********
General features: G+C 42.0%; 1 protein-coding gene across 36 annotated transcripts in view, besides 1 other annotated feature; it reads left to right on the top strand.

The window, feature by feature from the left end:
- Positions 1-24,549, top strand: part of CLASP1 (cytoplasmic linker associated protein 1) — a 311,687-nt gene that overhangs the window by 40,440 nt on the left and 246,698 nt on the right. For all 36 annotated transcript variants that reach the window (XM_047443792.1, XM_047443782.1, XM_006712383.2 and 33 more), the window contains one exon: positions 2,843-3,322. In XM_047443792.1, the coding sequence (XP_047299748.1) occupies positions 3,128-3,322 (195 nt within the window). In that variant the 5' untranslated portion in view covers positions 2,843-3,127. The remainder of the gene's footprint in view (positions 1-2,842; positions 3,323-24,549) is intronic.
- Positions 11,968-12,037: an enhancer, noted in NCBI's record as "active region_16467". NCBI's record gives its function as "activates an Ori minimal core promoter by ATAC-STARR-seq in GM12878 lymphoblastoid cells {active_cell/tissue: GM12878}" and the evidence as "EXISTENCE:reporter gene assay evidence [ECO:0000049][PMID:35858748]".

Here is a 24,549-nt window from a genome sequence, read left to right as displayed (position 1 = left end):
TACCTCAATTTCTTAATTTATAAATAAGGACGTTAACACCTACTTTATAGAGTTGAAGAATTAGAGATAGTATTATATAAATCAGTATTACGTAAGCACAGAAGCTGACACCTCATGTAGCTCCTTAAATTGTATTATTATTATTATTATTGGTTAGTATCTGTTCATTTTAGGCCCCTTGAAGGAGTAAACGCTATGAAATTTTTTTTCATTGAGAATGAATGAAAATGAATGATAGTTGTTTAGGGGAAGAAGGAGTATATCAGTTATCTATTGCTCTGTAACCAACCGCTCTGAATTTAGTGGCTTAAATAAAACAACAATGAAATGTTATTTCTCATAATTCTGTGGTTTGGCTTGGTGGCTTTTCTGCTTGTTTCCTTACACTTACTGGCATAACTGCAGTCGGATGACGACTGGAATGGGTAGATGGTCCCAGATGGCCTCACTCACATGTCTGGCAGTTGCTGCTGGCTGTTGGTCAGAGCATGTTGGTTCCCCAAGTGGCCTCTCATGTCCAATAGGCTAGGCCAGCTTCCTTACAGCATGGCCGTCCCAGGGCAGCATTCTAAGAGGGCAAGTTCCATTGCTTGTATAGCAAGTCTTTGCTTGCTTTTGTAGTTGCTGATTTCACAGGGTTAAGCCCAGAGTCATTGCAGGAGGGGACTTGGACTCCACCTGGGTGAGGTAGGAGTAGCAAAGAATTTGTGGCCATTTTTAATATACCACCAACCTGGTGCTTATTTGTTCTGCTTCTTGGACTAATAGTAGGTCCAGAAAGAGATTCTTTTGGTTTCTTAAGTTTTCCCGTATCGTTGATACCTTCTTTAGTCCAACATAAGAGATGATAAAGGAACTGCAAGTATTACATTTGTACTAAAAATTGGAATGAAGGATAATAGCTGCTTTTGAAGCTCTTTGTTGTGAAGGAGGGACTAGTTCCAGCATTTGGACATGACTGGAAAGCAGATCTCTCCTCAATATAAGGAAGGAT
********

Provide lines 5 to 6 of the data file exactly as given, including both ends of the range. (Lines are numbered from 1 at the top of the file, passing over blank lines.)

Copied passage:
Here is a 24,549-nt window from a genome sequence, read left to right as displayed (position 1 = left end):
TACCTCAATTTCTTAATTTATAAATAAGGACGTTAACACCTACTTTATAGAGTTGAAGAATTAGAGATAGTATTATATAAATCAGTATTACGTAAGCACAGAAGCTGACACCTCATGTAGCTCCTTAAATTGTATTATTATTATTATTATTGGTTAGTATCTGTTCATTTTAGGCCCCTTGAAGGAGTAAACGCTATGAAATTTTTTTTCATTGAGAATGAATGAAAATGAATGATAGTTGTTTAGGGGAAGAAGGAGTATATCAGTTATCTATTGCTCTGTAACCAACCGCTCTGAATTTAGTGGCTTAAATAAAACAACAATGAAATGTTATTTCTCATAATTCTGTGGTTTGGCTTGGTGGCTTTTCTGCTTGTTTCCTTACACTTACTGGCATAACTGCAGTCGGATGACGACTGGAATGGGTAGATGGTCCCAGATGGCCTCACTCACATGTCTGGCAGTTGCTGCTGGCTGTTGGTCAGAGCATGTTGGTTCCCCAAGTGGCCTCTCATGTCCAATAGGCTAGGCCAGCTTCCTTACAGCATGGCCGTCCCAGGGCAGCATTCTAAGAGGGCAAGTTCCATTGCTTGTATAGCAAGTCTTTGCTTGCTTTTGTAGTTGCTGATTTCACAGGGTTAAGCCCAGAGTCATTGCAGGAGGGGACTTGGACTCCACCTGGGTGAGGTAGGAGTAGCAAAGAATTTGTGGCCATTTTTAATATACCACCAACCTGGTGCTTATTTGTTCTGCTTCTTGGACTAATAGTAGGTCCAGAAAGAGATTCTTTTGGTTTCTTAAGTTTTCCCGTATCGTTGATACCTTCTTTAGTCCAACATAAGAGATGATAAAGGAACTGCAAGTATTACATTTGTACTAAAAATTGGAATGAAGGATAATAGCTGCTTTTGAAGCTCTTTGTTGTGAAGGAGGGACTAGTTCCAGCATTTGGACATGACTGGAAAGCAGATCTCTCCTCAATATAAGGAAGGAT